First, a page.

By Leroy Douresseaux
July 4, 2009 - 20:13
|Nana Volume 17 cover image is courtesy of barnesandnoble.com.|
Rated “M” for “Mature”
After first meeting on a train to Tokyo, Nana “Hachi” Komatsu and Nana Osaki meet again, and in spite of their different personalities and backgrounds, become roommates. Hachi has moved to Tokyo in order to leave her capricious love life behind her; she eventually becomes engaged to Takumi Ichinose, the leader of the rock band, Trapnest. Nana Osaki has moved to the city to make it big in the world of rock ’n roll; she eventually becomes a member of a rock band called Blast (the Black Stones). Best friends, Hachi and Nana navigate the world of fashion, gossip, rock and roll, sex, and all-night parties.
As Nana, Vol. 17 begins, the tabloid magazine, Weekly Search, continues to dig into Nana Osaki’s past and are about to make public their discoveries about Nana’s parentage. Hachi tries to keep the revelations secret, but her meeting with Nana’s mother, who abandoned her daughter, ends badly. Is Nana making things worse? Meanwhile, the scandal involving Trapnest members, Reira and Ren, continues to simmer, while Reira sneaks off to get busy with Blast member, Shin. And a Blast groupie turns out to be related to Nana!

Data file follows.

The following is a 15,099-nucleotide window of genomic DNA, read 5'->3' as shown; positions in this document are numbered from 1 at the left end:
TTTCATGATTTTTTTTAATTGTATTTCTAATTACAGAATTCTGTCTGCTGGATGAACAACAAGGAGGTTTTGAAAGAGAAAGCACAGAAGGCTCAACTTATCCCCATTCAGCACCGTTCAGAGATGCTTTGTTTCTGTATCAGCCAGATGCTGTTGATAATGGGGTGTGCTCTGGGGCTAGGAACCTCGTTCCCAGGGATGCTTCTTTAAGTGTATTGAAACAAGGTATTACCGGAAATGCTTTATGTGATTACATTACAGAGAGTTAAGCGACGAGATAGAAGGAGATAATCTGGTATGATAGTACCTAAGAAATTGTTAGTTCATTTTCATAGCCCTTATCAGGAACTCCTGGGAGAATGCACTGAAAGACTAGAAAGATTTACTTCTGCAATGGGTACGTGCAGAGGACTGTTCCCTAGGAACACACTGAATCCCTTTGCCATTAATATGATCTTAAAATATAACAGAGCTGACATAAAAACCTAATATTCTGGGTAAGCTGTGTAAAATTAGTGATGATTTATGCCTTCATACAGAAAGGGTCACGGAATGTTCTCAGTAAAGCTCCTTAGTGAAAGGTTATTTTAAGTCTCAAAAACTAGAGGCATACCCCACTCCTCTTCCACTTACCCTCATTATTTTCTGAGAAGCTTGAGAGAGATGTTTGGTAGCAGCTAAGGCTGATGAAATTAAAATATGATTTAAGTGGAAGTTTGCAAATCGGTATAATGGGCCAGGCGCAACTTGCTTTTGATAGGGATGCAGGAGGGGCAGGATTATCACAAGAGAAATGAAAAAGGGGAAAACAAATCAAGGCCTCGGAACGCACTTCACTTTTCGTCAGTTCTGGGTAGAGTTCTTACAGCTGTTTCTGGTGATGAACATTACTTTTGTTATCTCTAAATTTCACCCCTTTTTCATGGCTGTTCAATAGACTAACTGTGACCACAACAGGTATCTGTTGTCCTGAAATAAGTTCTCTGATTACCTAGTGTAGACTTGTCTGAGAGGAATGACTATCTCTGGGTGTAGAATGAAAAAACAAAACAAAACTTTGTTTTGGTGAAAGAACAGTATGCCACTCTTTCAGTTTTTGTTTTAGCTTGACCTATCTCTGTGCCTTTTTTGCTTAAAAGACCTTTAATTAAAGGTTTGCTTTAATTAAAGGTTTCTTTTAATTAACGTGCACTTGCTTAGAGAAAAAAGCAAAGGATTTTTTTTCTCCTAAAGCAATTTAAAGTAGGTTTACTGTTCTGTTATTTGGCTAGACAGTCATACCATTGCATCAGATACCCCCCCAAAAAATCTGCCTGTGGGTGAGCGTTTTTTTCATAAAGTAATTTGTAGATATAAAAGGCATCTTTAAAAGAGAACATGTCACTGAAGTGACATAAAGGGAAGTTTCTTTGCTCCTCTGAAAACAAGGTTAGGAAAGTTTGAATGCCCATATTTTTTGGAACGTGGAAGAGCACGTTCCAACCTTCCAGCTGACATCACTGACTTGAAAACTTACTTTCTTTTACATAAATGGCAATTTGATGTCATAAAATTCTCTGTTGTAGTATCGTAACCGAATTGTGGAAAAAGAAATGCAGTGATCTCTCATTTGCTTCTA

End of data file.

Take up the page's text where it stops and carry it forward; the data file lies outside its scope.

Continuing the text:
THE LOWDOWN: If American comic book publishers want to attract more women readers (or even teen girls), they should publish something like Nana, but they would need to make sure their Nana-clones have the same high quality storytelling, drama, and characterization, with a narrative that becomes richer and more complicated with each storyline. The narrative complexity, the psychological underpinnings, and the fairly accurate depiction of the intricacies of human relationships make this a winner.
POSSIBLE AUDIENCE: Fans of josei manga (comics for adult women) will want Nana on their reading list.